Canadians are getting the message on their ugly debt levels, at the same time as their wealth increases.
Mortgage debt in Canada rose just 0.6 per cent in the first quarter of the year, to $1.1-trillion, marking the slowest pace since the depths of the financial crisis in early 2009, Statistics Canada said.
The key measure of leverage, or household credit market debt to disposable income, also improved again in the first three months, albeit by baby steps.
That debt burden now stands at 163.2 per cent, having inched down from 163.9 per cent in last three months of 2013, and, significantly, from its record high of 164.1 per cent in the third quarter of last year. Consumer credit, meanwhile, edged down 0.3 per cent to $507-billion.
Over all, Statistics Canada said, we’re getting wealthier as we begin to curb our appetite for debt amid record-low interest rates.
We need to keep in mind, of course, that headline numbers such as these mask the income inequality across the country and the fact that 1.3 million people are out of work. And many people are in part-time positions.
Having said that, national net worth climbed 1.5 per cent in the first quarter to $7.8-trillion, or $221,300 on a per-capita basis.
Among Canadian families, that showing was even better as household net worth increased 2.5 per cent to a record high $7.9-trillion, pumped up by stocks, particularly those in mutual funds.
Rising house prices also played a role.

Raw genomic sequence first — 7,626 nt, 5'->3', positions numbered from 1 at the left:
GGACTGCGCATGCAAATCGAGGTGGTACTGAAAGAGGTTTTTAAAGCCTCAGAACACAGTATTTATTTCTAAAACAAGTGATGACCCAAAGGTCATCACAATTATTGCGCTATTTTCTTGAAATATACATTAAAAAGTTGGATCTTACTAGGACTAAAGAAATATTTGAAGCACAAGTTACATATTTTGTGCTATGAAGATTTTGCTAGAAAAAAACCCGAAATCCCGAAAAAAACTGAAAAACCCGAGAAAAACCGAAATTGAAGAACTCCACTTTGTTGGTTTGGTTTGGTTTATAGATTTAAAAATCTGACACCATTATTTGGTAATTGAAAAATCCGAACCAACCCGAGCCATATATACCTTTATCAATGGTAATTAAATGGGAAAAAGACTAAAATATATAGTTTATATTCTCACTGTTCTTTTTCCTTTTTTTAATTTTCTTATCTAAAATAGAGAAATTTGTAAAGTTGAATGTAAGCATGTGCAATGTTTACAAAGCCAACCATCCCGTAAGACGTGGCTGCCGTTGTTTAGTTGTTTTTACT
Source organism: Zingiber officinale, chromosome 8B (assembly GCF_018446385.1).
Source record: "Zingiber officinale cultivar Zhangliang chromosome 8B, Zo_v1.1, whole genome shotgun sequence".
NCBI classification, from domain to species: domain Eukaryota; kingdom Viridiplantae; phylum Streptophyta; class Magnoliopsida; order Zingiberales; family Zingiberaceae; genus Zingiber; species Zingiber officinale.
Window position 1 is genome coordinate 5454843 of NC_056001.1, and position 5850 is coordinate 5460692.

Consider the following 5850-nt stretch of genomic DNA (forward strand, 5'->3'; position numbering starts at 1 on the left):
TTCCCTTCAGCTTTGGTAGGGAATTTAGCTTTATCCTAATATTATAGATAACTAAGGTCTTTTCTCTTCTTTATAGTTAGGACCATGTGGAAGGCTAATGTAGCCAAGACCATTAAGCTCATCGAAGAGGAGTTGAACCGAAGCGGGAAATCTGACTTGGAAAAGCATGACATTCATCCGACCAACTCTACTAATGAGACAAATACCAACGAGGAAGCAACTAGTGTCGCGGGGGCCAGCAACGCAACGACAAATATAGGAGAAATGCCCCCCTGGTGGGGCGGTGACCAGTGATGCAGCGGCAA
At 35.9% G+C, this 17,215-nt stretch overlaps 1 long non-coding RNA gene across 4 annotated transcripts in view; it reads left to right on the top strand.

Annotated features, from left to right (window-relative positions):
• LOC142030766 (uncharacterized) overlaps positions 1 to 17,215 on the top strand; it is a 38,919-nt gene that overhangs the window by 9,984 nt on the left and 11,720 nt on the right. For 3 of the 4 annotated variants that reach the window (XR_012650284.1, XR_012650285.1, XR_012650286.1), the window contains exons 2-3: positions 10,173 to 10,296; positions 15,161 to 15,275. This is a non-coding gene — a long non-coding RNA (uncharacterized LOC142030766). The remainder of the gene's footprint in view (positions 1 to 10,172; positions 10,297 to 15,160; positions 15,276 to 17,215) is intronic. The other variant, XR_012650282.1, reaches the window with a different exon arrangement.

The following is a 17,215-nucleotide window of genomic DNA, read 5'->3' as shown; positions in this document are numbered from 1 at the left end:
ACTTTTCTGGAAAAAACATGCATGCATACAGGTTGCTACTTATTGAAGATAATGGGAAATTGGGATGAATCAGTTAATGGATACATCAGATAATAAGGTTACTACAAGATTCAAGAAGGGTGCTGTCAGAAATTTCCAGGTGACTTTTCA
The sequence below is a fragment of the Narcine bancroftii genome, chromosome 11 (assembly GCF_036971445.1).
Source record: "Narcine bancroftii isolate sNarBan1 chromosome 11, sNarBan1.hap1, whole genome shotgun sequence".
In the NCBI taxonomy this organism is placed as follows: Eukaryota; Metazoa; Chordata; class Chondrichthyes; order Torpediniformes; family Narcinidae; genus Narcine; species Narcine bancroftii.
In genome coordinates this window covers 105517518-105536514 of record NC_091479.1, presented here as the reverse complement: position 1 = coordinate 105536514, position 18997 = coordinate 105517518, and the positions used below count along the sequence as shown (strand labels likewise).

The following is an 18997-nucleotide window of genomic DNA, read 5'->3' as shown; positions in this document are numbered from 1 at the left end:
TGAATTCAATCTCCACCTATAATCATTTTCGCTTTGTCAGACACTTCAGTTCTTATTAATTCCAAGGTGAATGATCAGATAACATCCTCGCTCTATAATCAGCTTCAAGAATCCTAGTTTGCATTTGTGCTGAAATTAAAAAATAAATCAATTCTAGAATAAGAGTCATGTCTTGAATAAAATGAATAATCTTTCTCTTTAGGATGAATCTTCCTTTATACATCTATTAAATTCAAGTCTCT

On a per-capita basis, net worth at the household level is now $222,600.
“This primarily reflected continued strength in domestic stock markets during the quarter,” the federal agency said.
“The increase in household net worth was also supported by a 2-per-cent gain the value of household real estate.”
This all means that household net worth stands at 726 per cent of disposable income, noted chief economist Douglas Porter of BMO Nesbitt Burns.
“Though often overshadowed by the debt headlines, big gains in the asset side of the balance sheet may well be the bigger story at this point of the cycle,” Mr. Porter said.
“With the TSX finally capturing a new record high just yesterday, that train is still chugging in favour of household finances,” he added.
Along with the debt burden easing slightly, the ability to juggle those debts also remained easy, with the household debt service ratio staying at “historically low levels," Statistics Canada said.
Today’s report, said economist Laura Cooper of Royal Bank of Canada, supports the Bank of Canada’s recent comments that consumer debt levels are gradually coming into line.
Household credit growth, she noted, slowed to 4.2 per cent, compared to a year earlier, marking the lowest pace since 2001.
“With housing market activity set to cool after a likely short-lived weather-related bounce in the spring, a further slowing in mortgage credit growth along with firmer income gains are expected to keep a lid on the debt-to-income ratio in the quarters ahead,” Ms. Cooper said.
“While the debt-to-income ratio remains historically elevated, the mild improvement in the condition of household balance sheets will insure that a precipitous deterioration in households’ ability to service their debts is less likely,” she added.
Homeowner equity also inched up, to almost 70 per cent, marking its highest in four years.
Higher asset prices, said Mr. Porter, also brought down the Canadian debt-to-asset ratio to 18.6 per cent, the lowest in six years though still higher than the levels before the recession.
“Flipping that ratio on its head, this implies that Canadian households have $5.39 of assets for every $1 of debt,” he said.